Laurel Gord wrote about a day of her trip on the Pacific Crest Trail as a writing exercise - it ended up turning into a book. A book that revealed so much more about her inner thoughts and the love story between her and her husband than she initially intended. As our author of the day, Gord talks about her book, Waking Up in a Tent and about the personal growth she experienced during the trip.
Please give us a short introduction to what Waking Up in a Tent is all about.
As I wrote it, I thought it was mostly about my personal growth as I tackled the challenge of hiking the Pacific Crest Trail. I see from reader comments that what people respond to most is the love story between me and my husband.
Have you always wanted to write a book? Why did you choose to do so now?
I’ve always loved to read and from the time I was very young I thought being a writer was the most amazing thing a person could be, but I’m a somewhat critical reader and I lacked confidence in my ability to write anything I could feel good about. Then I spent a month overcoming challenges, both inner and outer, as I backpacked! I had joined a writing class and when I got back I kept thinking about a couple we met at Tuolumne Meadows, especially the man, Independence Day, who took us under his wing. I’d never met anyone like him and I wrote about the night and day at Tuolumne Meadows for the class. The response was that people wanted to hear more about the hike, so I started writing more. Before I realized it, I was writing a book. I was lucky enough to find a writing partner who offered invaluable editorial advice and moral support and that partnership was crucial to my process.
What made you and your husband decide to take on the Pacific Crest Trail?
In short: Cheryl Strayed’s Wild. John and I had done a few one or two night backpack trips, but I really wasn’t even aware of the PCT before reading Wild.
What has this trip done for your relationship with your husband?
It’s amazing to me that a 35 year marriage can continue to grow. We each grew as individuals and saw sides to the other that don’t normally emerge. I’ve loved seeing the nature-loving, poetic side to my very practical husband. He says he was impressed with the way I struggled through altitude sickness and acrophobia. We found more shared interests and continued to hike and backpack.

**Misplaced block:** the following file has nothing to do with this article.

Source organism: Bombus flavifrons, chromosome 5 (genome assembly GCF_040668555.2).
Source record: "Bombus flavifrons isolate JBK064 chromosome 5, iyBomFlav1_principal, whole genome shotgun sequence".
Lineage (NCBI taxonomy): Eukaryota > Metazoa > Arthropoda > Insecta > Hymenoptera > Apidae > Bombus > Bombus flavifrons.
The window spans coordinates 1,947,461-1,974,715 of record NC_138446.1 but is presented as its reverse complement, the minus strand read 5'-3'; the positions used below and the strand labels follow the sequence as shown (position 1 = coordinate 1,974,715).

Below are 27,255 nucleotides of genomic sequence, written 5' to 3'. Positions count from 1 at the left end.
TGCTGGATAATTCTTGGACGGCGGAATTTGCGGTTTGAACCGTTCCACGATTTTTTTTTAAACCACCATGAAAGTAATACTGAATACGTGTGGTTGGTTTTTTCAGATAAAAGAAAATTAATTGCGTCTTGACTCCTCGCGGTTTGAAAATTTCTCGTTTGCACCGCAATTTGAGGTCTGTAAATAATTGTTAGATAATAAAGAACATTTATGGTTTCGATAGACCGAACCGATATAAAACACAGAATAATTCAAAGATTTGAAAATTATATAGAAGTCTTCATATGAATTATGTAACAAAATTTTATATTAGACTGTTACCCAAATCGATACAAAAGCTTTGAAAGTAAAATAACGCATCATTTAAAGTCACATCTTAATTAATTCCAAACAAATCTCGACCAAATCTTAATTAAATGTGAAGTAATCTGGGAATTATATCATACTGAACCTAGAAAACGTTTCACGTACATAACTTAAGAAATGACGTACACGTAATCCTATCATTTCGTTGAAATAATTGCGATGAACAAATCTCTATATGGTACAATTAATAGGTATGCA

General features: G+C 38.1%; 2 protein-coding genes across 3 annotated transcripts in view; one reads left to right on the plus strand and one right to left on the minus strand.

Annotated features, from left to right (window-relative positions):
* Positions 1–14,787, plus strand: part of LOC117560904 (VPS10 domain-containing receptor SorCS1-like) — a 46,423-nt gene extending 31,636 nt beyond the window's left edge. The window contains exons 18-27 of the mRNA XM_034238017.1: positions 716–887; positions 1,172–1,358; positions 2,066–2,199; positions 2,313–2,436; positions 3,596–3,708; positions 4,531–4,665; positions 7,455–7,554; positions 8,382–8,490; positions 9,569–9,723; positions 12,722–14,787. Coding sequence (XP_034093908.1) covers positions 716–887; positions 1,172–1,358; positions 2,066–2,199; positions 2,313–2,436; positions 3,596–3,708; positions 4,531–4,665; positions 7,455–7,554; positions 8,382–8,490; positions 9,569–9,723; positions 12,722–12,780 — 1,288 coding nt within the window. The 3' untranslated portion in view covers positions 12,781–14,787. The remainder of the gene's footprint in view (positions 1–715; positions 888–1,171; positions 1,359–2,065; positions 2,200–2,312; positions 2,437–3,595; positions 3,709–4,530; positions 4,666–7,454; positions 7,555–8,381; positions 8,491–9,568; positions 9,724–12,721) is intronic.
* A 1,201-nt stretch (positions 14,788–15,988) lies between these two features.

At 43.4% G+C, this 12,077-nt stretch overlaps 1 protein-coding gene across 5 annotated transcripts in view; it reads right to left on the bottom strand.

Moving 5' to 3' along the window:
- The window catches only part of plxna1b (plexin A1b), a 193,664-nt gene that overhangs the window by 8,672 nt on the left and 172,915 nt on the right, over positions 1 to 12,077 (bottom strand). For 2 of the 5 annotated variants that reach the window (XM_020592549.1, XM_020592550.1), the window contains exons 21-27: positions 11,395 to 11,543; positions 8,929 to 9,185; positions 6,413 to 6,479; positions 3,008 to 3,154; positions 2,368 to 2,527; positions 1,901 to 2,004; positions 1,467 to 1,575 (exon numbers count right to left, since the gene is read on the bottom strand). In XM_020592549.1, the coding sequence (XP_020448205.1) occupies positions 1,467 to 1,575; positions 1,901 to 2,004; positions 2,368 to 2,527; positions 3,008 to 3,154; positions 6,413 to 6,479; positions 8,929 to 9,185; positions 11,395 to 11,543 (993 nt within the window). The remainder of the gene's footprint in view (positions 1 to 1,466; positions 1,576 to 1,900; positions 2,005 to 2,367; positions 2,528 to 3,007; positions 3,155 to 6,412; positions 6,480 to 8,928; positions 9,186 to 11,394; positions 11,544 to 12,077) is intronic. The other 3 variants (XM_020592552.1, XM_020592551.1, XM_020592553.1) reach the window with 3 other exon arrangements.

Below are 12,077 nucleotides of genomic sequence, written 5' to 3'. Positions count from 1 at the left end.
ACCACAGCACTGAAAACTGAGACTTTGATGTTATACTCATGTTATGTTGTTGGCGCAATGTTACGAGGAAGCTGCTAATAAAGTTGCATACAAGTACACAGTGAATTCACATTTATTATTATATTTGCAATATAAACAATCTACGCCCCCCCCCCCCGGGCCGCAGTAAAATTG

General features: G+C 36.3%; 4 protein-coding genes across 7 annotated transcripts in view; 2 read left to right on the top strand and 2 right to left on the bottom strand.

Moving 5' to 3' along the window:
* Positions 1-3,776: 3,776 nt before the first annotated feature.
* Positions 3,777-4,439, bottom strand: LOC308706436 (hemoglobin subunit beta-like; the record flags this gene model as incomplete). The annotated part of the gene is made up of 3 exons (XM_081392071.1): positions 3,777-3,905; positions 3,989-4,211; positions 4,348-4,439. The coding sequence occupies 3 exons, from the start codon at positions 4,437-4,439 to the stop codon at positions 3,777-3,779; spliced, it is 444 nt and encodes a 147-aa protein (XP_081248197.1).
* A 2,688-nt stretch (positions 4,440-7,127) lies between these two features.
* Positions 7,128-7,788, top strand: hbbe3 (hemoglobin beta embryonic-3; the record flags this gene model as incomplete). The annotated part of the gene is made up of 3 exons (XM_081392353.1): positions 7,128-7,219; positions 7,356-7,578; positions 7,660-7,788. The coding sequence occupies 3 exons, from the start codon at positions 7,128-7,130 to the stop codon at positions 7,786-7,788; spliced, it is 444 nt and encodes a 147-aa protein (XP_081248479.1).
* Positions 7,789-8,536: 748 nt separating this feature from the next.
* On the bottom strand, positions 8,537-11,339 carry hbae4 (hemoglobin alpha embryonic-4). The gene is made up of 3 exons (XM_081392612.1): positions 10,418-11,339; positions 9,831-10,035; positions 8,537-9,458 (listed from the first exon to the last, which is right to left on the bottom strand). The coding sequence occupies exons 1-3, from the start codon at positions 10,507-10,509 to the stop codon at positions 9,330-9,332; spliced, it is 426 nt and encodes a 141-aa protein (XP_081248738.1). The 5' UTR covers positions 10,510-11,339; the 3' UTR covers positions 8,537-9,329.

What do you hope that your readers will take away from this book?
I’ve found that the more aware I become of whatever crazy thoughts I’m harboring the better my life becomes. I wrote inner dialogue in which I become aware of the way I’m undermining myself with my self-talk and change it. I also wrote about becoming enraged with my husband for something that wasn’t his fault, acknowledging my rage to myself, then holding back from starting a pointless fight. I hope my readers will be inspired to pay more attention to the way they talk to themselves on whatever life journey they’re on. I hope I also communicated my appreciation for the beauty and healing power of nature.
Your book contains a lot of humor. Why did you take this approach?
I think that trying to be humorous is risky since people either respond to your humor or they don’t. At some point though, I decided that as long as I was going to the trouble to write a book I would be as honest as I could be. I was inspired by Mary Karr, a memoirist I greatly admire. Since humor is tragedy plus time (according to Mark Twain) I found that I couldn’t look back on all the inner turmoil I caused myself without laughing and that laughter made it onto the page.
Besides writing, what other secret skills do you have?
This isn’t exactly a secret, but I like to cook and most people seem to enjoy the fruits of that endeavor.
This is your first published book. What has the experience been like, so far?
Writing this book helped me to integrate and make sense of so many of the experiences I’d had on the trip. I also learned a lot about how to structure a narrative and write dynamic sentences. Now that it’s out in the world I’m learning how to process negative reviews. I remind myself that when I made the decision to write honestly about my difficulties with my urinary tract and my inner struggles that some people would be turned off by that.
Talk to us a bit about your writing habits. Do you write early in the morning, or through the night? Pen or laptop?
I’m naturally a very early riser and love to write first thing in the morning, sitting at the computer with a cup of coffee.
What are you working on right now?
I’ve run into a stumbling block with my writing. Just as I was self-publishing Waking Up in a Tent, I developed disabling symptoms from Myasthenia Gravis, an autoimmune disorder which I’d had in a milder form for a number of years. My arms became so weak that I’ve been physically unable to write and it’s taken me a while to get comfortable enough with voice recognition to do more with it then answer emails. I’m also needing to rest much more than usual and to otherwise focus on treatment and recovery. I’m happy to say that I feel very supported in so many ways and am feeling very optimistic. This has been a kind of spiritual journey and I plan to at least start blogging about it. I also love to write poetry and continue to do that.
Where can our readers discover more of your work or interact with you?
I plan to create a website as soon as my Myasthenia Gravis symptoms have abated somewhat. In the meantime I have an author page on Goodreads and a Facebook page called Waking Up in a Tent. I’d love to hear from readers in either of those places and am interested to hear about their journeys.